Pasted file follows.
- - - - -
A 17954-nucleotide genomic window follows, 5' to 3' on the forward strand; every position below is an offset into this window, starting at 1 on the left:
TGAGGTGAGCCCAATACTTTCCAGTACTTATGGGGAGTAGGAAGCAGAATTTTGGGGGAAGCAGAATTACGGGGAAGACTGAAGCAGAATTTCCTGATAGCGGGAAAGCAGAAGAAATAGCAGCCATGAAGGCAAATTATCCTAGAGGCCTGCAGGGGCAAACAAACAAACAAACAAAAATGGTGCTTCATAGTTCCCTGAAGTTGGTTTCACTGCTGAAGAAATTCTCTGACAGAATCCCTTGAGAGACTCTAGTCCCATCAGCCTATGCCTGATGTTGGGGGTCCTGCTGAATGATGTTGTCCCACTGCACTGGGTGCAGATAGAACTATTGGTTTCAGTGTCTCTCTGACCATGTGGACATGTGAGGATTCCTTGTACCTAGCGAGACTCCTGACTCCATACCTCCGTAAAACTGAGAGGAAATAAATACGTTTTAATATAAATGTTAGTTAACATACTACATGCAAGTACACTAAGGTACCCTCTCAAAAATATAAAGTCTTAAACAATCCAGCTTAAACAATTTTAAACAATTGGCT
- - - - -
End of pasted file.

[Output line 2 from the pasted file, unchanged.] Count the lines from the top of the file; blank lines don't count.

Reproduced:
TGAGGTGAGCCCAATACTTTCCAGTACTTATGGGGAGTAGGAAGCAGAATTTTGGGGGAAGCAGAATTACGGGGAAGACTGAAGCAGAATTTCCTGATAGCGGGAAAGCAGAAGAAATAGCAGCCATGAAGGCAAATTATCCTAGAGGCCTGCAGGGGCAAACAAACAAACAAACAAAAATGGTGCTTCATAGTTCCCTGAAGTTGGTTTCACTGCTGAAGAAATTCTCTGACAGAATCCCTTGAGAGACTCTAGTCCCATCAGCCTATGCCTGATGTTGGGGGTCCTGCTGAATGATGTTGTCCCACTGCACTGGGTGCAGATAGAACTATTGGTTTCAGTGTCTCTCTGACCATGTGGACATGTGAGGATTCCTTGTACCTAGCGAGACTCCTGACTCCATACCTCCGTAAAACTGAGAGGAAATAAATACGTTTTAATATAAATGTTAGTTAACATACTACATGCAAGTACACTAAGGTACCCTCTCAAAAATATAAAGTCTTAAACAATCCAGCTTAAACAATTTTAAACAATTGGCT